additional 6 months as opposed to being released pursuant to
King County Policy and State law." (Id.) Mr.
Herbert claims to have made "ample pleas . . . stating
'I didn't say that, '" but Judge Bradshaw
allegedly "ignore[d]" those statements and sent him
to WSH. (Id.)
being sent to WSH allegedly over his objections, Mr. Herbert
claims to have returned to court for a hearing on the
administration of medication. (Id.) As a result of
this hearing, Mr. Herbert asserts that he was "forced to
take antistrophic medications against [his] will."
(Id. at 3.) In November 2014, Mr. Herbert complains
that he was taken off of the medication "without any
medical taper, " causing "severe withdraw[al]s
including but not limited to weight loss and insomnia for
that period." (Id.)
Herbert asserts that Judge Bradshaw, Ms. Shotwell, and Ms.
Vasquez violated "the 1st, 5th, [and] 14th U.S.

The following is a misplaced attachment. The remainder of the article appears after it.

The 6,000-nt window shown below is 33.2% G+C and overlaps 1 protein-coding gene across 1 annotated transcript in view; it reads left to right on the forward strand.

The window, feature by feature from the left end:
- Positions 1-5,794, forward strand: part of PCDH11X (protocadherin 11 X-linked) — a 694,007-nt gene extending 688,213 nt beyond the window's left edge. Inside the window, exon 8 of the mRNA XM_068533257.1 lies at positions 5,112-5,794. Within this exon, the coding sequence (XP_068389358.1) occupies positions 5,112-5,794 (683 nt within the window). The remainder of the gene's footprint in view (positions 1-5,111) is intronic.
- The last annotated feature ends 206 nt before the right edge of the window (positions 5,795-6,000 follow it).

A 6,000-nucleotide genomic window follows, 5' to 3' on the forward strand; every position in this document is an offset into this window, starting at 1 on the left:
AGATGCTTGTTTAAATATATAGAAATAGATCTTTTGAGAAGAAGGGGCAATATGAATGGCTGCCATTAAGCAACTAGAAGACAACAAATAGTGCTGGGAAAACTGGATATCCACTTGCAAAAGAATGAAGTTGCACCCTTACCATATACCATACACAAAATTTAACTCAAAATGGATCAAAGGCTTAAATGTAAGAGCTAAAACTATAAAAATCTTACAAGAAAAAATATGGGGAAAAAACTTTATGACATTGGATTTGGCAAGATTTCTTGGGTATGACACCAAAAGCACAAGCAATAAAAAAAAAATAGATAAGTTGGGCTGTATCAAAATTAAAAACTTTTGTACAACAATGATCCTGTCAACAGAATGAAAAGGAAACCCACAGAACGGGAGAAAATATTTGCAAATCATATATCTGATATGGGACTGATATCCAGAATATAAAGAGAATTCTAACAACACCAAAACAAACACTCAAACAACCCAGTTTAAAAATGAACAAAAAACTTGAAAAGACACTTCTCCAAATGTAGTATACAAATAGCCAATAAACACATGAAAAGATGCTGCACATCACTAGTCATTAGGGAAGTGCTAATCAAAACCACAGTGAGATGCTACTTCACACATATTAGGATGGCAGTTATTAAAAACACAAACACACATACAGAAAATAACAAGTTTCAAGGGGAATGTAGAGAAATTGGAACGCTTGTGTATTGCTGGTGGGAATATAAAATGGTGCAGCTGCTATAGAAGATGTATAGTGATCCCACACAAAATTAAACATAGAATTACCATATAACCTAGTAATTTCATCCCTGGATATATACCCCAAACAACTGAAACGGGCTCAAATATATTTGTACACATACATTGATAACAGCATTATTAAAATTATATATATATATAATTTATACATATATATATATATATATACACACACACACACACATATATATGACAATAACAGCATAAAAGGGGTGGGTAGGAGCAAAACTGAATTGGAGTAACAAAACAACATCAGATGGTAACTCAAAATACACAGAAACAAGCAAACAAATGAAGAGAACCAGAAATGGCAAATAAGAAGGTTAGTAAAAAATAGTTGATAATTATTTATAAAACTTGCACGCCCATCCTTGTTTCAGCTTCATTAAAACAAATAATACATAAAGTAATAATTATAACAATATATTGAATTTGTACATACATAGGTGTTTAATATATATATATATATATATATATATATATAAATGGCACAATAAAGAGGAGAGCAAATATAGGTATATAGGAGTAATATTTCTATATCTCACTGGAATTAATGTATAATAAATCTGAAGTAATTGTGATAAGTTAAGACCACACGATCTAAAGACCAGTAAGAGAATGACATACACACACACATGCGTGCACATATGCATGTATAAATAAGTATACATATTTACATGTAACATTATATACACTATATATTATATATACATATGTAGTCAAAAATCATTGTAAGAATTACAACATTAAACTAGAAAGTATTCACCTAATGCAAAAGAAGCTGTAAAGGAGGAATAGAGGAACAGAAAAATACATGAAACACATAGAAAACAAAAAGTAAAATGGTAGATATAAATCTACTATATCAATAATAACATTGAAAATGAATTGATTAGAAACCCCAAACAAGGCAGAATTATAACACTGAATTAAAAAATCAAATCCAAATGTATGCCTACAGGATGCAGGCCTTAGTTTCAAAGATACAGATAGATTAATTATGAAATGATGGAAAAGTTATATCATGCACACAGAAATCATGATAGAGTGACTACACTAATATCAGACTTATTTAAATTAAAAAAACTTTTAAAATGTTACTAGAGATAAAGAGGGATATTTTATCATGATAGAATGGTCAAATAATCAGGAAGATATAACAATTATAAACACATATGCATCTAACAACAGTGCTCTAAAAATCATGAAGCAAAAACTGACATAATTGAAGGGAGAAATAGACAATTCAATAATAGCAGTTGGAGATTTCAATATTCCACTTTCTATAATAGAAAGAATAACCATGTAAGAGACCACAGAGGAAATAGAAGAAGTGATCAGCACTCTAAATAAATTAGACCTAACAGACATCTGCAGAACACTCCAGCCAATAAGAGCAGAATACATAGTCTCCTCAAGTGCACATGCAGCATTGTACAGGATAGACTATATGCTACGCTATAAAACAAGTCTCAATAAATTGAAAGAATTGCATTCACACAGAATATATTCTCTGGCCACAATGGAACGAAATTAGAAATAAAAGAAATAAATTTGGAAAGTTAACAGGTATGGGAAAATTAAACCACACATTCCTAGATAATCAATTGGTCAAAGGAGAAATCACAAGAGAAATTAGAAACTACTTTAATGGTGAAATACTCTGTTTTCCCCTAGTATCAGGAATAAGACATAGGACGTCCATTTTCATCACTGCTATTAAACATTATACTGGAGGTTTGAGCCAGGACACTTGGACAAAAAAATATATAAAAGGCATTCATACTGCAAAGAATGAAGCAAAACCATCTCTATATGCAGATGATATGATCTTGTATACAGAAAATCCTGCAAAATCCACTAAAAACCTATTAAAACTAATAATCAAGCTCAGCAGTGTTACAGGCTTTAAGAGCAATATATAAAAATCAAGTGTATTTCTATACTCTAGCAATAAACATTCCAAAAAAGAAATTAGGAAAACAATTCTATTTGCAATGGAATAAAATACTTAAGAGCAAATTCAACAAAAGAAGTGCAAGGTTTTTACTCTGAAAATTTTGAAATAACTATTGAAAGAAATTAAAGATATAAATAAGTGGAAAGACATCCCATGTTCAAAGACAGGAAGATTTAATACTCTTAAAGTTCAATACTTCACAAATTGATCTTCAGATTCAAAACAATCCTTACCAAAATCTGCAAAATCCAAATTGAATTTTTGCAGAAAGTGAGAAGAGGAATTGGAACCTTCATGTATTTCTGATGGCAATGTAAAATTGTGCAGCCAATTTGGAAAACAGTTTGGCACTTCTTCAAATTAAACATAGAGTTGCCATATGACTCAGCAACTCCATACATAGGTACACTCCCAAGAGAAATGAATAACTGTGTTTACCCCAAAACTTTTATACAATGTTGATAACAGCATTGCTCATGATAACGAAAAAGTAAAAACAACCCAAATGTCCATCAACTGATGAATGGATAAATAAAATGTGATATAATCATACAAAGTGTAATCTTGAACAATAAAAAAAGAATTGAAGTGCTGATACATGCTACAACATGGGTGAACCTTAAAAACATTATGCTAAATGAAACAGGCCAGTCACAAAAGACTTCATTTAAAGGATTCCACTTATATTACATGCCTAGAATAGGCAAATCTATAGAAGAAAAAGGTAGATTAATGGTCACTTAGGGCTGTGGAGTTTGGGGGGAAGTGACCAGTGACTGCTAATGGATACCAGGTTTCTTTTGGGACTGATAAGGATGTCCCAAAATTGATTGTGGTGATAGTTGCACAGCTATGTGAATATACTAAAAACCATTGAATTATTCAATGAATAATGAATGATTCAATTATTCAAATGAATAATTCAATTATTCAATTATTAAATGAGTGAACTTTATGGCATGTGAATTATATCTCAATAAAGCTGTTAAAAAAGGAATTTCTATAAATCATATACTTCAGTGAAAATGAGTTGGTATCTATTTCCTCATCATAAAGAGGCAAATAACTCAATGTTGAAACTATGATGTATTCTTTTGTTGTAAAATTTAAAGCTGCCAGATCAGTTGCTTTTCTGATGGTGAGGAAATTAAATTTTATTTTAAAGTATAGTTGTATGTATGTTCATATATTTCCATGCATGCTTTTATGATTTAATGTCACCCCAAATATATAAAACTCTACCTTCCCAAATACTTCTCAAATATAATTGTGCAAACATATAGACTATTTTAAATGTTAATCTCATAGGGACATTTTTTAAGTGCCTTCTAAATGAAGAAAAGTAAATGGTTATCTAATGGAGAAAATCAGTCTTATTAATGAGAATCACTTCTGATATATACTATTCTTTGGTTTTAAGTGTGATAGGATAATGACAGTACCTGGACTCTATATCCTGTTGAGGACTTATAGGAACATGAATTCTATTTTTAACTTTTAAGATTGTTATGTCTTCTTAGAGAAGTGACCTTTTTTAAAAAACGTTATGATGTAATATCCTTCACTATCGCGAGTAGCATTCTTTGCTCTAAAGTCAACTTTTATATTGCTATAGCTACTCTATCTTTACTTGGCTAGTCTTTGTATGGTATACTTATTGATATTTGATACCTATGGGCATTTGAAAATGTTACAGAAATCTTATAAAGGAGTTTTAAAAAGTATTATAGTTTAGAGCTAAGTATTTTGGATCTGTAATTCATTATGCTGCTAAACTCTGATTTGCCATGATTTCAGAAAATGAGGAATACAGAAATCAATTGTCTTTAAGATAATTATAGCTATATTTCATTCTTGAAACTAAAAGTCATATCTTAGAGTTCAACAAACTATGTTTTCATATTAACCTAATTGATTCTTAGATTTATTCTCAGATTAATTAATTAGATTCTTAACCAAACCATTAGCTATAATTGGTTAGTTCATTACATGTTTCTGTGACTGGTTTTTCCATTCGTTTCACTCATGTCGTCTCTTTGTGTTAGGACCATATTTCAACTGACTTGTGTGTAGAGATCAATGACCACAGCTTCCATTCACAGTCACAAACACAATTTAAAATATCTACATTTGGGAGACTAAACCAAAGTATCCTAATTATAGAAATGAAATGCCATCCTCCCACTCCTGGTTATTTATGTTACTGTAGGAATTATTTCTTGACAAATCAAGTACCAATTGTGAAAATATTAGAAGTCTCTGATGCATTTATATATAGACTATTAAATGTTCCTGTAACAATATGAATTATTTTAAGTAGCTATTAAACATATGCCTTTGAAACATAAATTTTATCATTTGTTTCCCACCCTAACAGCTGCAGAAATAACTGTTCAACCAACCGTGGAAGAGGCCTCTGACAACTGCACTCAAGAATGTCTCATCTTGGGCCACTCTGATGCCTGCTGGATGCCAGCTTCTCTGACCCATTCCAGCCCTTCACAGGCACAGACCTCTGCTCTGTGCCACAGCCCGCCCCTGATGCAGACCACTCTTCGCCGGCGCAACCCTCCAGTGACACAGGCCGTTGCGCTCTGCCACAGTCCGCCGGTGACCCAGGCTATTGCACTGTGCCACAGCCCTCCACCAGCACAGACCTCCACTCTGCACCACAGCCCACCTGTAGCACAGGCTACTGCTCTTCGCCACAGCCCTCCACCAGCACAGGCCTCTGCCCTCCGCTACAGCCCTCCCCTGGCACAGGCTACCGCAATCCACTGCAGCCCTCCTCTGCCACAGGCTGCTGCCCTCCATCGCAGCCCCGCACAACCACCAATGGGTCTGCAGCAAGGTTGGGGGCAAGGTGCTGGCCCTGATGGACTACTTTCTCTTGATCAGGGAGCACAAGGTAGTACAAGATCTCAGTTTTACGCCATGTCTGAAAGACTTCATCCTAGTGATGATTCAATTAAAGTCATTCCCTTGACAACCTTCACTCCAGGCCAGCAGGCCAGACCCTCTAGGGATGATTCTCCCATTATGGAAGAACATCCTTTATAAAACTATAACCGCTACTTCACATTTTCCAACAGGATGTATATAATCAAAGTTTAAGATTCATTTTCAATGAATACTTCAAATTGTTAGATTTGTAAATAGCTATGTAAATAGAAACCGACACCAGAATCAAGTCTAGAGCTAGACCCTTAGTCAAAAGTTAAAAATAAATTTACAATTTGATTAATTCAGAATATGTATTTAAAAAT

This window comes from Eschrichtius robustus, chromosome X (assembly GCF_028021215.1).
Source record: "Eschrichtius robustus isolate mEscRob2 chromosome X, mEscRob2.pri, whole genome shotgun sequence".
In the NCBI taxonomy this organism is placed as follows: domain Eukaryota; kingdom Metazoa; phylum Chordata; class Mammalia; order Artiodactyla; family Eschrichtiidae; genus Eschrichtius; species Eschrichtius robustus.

Amendments" and committed "Civil Conspiracy,
Corruption and Washington Torts of Outrage, Negligence and
Intentional or Reckless conduct and Unlawful
Imprisonment." (Id. at 3-4.) Although Mr.
Herbert includes King County as a municipal defendant, he
does not list any legal claims against the county. (See
Id. at 2-4.) He seeks $500, 000.00 in compensatory
damages, $500, 000.00 in punitive damages, and $25, 000.00 in
nominal damages, as well as the "cost and fees of this
suit including but not limited to investigatory cost."
(Id. at 4.)
Section 1915 Review
28 U.S.C. § 1915(e)(2)(B) authorizes a district court to
dismiss a claim filed IFP "at any time" if it
determines: (1) the action is frivolous or malicious; (2) the
action fails to state a claim; or (3) the action seeks relief
from a defendant who is immune from such relief See
28 U.S.C. § 1915(e)(2)(B). The court concludes that Mr.
Herbert fails to state a claim and additionally seeks relief
from defendants who are immune from suit.
complaint must contain factual allegations "enough to
raise a right to relief above the speculative level."
BellAtl. Corp. v. Twombly, 550 U.S. 544, 555 (2007).
The court need not accept as true a legal conclusion